Eugene Gladstone O'Neill was an American playwright and Nobel laureate in Literature.
O'Neill was born in a Broadway hotel room in New York City on October 16, 1888. O'Neill's father, James O'Neill, was one of Nineteenth Century America's most popular actors. Due to his father's profession, O'Neill was sent to a Catholic boarding school where he found his only solace in books. O'Neill spent his summers in New London, Connecticut.
In 1906 he entered Princeton but was soon expelled.Accounts vary as to why he left. He may have been dropped for attending too few classes, been suspended for "conduct code violations", or "for breaking a window," or according to a more concrete but possibly apocryphal account, because he threw "a beer bottle into the window of Professor Woodrow Wilson," future president of the United States)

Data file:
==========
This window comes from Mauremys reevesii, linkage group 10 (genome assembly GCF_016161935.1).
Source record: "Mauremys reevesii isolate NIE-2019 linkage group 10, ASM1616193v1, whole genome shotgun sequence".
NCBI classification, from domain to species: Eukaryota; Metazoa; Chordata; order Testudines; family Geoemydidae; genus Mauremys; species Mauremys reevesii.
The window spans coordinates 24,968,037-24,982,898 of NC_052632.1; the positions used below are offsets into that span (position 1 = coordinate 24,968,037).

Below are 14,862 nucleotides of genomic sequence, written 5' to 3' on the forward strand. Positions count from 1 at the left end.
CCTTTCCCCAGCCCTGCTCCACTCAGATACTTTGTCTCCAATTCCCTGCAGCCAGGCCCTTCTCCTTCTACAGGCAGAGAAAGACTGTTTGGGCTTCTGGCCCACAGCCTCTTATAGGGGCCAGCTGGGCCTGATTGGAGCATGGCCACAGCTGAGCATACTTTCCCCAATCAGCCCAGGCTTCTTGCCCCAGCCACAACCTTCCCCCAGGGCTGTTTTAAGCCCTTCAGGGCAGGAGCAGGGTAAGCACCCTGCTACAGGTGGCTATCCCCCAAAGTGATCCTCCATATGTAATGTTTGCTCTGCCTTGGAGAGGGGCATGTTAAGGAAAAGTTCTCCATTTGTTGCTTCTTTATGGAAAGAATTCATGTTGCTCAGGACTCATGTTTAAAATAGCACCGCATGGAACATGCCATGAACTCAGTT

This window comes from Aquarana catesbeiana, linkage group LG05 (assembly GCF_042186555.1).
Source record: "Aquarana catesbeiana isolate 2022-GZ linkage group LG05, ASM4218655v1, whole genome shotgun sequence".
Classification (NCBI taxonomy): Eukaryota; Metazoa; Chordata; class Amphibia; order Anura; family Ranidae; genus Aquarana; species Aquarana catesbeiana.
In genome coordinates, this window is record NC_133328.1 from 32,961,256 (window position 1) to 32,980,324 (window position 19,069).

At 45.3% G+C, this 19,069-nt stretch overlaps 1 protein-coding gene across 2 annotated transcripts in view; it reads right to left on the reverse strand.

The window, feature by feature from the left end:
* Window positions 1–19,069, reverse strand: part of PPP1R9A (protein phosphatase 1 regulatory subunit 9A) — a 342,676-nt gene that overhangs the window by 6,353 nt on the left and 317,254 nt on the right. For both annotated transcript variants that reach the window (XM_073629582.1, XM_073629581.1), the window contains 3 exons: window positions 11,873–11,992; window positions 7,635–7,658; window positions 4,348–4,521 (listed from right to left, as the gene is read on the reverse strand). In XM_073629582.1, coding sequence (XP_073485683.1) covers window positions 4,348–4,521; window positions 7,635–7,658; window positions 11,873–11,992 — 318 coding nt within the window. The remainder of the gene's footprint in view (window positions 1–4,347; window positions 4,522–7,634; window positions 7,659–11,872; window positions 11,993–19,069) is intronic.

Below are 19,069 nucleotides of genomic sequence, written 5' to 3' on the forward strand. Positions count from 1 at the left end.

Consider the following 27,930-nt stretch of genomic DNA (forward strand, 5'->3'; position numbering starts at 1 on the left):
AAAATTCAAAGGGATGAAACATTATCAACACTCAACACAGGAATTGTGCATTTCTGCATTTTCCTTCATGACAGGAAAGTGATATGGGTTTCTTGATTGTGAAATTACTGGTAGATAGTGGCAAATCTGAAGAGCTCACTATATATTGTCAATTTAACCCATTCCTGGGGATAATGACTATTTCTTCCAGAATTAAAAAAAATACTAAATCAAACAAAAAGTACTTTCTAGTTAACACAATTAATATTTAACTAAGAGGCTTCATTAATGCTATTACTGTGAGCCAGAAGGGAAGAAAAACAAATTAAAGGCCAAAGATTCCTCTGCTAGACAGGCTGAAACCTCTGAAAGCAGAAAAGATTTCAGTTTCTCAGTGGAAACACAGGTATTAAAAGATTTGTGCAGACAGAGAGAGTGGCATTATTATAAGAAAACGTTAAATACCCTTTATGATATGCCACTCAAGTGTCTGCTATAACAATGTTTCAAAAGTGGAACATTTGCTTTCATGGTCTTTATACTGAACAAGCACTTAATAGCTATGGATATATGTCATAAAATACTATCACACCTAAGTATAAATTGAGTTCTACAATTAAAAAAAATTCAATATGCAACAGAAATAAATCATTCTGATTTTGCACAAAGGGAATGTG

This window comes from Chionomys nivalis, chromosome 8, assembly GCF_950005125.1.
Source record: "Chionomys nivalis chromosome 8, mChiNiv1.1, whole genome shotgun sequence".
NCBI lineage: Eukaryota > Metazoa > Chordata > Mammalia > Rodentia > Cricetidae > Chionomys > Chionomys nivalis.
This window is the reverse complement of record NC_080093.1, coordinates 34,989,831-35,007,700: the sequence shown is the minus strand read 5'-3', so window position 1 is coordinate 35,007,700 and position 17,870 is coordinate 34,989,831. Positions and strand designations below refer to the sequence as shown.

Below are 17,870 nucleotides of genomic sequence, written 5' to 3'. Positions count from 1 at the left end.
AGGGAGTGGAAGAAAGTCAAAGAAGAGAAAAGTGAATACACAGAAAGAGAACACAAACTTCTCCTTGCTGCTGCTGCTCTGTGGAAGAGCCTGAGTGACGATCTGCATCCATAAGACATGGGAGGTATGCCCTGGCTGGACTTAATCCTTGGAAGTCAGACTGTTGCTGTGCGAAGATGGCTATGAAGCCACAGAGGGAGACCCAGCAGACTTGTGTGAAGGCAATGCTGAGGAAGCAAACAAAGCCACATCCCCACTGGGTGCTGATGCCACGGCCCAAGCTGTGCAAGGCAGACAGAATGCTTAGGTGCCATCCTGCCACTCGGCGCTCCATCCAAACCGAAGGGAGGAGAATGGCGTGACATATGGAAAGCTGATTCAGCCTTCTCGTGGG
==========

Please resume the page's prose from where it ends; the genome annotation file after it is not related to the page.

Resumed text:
He spent several years at sea, during which he suffered from depression and alcoholism. O'Neill's parents and elder brother Jamie (who drank himself to death at the age of 45) died within three years of one another, not long after he had begun to make his mark in the theater. Despite his depression he had a deep love for the sea, and it became a prominent theme in many of his plays, several of which are set onboard ships like the ones that he worked on.
He married in 1909 but divorced within three years, however he did have a son during the time he was married. By 1912, O'Neill had held a multitude of odd jobs, including one as a gold prospector in Honduras. He had also become a regular at New York City's flophouses and dingy saloons. That same year he became ill with tuberculosis and was inspired to become a playwright while reading during his recovery.
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